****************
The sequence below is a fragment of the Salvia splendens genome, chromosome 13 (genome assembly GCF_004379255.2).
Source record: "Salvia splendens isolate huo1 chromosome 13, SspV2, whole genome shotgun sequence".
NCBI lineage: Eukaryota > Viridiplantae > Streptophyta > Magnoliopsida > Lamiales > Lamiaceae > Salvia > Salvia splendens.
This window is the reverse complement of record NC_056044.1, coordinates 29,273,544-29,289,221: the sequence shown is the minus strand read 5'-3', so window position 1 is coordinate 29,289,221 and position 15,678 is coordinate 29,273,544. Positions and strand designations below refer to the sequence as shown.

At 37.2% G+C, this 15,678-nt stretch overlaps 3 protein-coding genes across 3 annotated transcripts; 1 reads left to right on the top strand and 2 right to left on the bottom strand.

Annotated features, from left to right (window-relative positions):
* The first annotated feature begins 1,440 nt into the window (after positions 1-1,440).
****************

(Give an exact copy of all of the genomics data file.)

The sequence below is a fragment of the Salvia splendens genome, chromosome 13 (genome assembly GCF_004379255.2).
Source record: "Salvia splendens isolate huo1 chromosome 13, SspV2, whole genome shotgun sequence".
NCBI lineage: Eukaryota > Viridiplantae > Streptophyta > Magnoliopsida > Lamiales > Lamiaceae > Salvia > Salvia splendens.
This window is the reverse complement of record NC_056044.1, coordinates 29,273,544-29,289,221: the sequence shown is the minus strand read 5'-3', so window position 1 is coordinate 29,289,221 and position 15,678 is coordinate 29,273,544. Positions and strand designations below refer to the sequence as shown.

At 37.2% G+C, this 15,678-nt stretch overlaps 3 protein-coding genes across 3 annotated transcripts; 1 reads left to right on the top strand and 2 right to left on the bottom strand.

Annotated features, from left to right (window-relative positions):
* The first annotated feature begins 1,440 nt into the window (after positions 1-1,440).